Mendoza police ChiefWednesday, April 30, 2014
‘We have a good lead on one assailant’
Mendoza Police Chief Juan Carlos Caleri is leading the investigation into the attack that ended in the shooting death of New Zealand man Nicholas Heyward. He spoke to the Herald over the phone last night after a high-level meeting with provincial government authorities.
There was some confusion about the victim’s identity. Can you confirm what Mendoza Police know about him?
The courts have confirmed his identity as New Zealander Nicholas Heyward of 31 years of age. At 11pm on Monday night we were able to establish this information when we retrieved his passport from the hostel where he was staying.
What has come of the search for the two assailants?
We’ve been working on the case since it first occurred. We were able to build sketches of the assailants based on the statements of the Australian woman and French man who were with the victim at the time of his death, as well as two people from Mendoza who are also being treated as witnesses. We have a fairly good idea of the appearance of one of the assailants, but not the other.
Police sources had indicated the assailants were hiding in the La Favorita neighbourhood of Mendoza. Can you confirm this?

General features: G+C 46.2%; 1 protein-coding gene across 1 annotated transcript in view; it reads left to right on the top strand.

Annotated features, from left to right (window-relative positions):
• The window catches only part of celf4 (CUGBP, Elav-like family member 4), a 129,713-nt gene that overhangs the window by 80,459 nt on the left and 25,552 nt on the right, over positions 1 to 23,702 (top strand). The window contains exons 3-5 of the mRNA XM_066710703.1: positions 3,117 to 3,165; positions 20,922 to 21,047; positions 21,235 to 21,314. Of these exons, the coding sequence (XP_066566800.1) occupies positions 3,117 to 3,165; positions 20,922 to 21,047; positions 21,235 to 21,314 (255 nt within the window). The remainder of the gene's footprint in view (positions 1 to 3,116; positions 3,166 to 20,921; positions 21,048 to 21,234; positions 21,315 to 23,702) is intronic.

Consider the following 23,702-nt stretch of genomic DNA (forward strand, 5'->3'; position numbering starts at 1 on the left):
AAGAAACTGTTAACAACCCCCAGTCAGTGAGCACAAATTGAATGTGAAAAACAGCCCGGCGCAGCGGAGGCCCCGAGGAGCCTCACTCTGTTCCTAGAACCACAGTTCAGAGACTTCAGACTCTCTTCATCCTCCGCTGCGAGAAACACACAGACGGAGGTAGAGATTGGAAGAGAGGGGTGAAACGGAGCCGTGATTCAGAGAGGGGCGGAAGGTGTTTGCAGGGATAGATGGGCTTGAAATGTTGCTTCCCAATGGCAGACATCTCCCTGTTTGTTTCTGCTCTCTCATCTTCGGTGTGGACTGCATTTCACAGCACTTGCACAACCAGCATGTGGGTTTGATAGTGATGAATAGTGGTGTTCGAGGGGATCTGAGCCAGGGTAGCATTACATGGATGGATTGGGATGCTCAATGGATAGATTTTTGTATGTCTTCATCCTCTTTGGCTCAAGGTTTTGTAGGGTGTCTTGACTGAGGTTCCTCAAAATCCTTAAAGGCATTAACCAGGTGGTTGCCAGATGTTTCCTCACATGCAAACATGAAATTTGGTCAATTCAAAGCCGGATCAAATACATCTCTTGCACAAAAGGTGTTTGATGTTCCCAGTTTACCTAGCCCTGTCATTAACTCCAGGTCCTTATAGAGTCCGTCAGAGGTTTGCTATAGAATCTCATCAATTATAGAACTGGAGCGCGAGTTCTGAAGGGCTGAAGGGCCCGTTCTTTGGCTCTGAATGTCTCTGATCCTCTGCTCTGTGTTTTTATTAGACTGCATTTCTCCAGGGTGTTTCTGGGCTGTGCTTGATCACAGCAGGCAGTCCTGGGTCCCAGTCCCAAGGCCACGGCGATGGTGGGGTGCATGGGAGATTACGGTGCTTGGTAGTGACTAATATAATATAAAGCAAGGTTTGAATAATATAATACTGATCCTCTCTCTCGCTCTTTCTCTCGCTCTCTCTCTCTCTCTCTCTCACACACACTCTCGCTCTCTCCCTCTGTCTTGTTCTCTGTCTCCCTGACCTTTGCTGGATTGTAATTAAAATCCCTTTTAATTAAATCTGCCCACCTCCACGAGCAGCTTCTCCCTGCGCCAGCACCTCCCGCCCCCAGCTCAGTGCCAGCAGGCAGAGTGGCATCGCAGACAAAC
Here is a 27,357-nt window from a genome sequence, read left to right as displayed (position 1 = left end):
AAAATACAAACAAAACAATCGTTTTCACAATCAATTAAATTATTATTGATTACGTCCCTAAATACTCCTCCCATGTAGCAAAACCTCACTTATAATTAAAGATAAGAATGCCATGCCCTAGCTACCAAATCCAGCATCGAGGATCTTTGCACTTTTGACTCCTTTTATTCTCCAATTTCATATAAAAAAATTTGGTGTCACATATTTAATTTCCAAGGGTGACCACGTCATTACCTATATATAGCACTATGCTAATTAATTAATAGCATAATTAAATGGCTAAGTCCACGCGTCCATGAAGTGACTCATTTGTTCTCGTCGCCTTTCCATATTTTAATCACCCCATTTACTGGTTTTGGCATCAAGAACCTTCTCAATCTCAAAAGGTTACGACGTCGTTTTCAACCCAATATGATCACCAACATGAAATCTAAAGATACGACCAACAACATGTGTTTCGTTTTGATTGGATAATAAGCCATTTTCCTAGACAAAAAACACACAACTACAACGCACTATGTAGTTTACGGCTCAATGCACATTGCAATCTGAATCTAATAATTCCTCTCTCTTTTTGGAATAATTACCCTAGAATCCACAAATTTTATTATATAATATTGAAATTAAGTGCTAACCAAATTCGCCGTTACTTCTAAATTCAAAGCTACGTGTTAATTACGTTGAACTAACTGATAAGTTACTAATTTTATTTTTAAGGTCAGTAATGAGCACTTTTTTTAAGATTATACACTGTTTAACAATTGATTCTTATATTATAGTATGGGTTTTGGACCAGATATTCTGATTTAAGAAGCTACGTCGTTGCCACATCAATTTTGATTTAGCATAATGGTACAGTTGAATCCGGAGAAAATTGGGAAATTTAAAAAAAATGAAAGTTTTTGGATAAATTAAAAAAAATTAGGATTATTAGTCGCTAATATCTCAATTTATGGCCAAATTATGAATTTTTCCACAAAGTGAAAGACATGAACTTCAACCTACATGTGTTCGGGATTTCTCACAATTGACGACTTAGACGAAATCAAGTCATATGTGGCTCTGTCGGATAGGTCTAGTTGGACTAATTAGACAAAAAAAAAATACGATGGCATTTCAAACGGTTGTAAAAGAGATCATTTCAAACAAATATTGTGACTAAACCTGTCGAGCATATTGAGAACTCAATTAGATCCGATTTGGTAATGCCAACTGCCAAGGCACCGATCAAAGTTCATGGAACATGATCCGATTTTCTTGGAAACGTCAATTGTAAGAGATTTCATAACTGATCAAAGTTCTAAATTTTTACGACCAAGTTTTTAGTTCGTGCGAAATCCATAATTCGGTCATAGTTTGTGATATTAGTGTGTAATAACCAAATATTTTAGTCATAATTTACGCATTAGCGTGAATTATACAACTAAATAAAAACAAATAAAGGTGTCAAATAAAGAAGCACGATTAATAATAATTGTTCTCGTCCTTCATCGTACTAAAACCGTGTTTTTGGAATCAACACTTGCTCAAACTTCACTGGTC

So far the clues have led to nothing. We believe they fled toward La Favorita in the west of the city, but we can’t confirm this until we’ve located the assailants.
Are you surpised about the violent nature of the crime?
We are suprised, because the victim is said to have fallen to the ground as the criminals began fleeing. They shot him as they left the scene, which does not make sense in terms of crime patterns.
Authorities are offering a 40,000-peso reward. Is it common to offer a reward of this amount for a murder?
It’s not common to offer a reward. When the evidence is scarce the courts consider it necessary to offer a reward. The amounts vary and they don’t apply to all homicides. I should say that homicides in Mendoza usually involve people who have some sort of established relationship with one another at the time of the murder.
What assessment can you make about safety in Mendoza?
There have been no more than four attempted robberies in Mendoza that have ended in homicide that I can remember in recent years.
There is a lot of international media attention on this case. Are you feeling pressure to ensure this crime gets solved immediately?
That this man was a foreigner does not mean we’re more involved in solving the case than other homicides.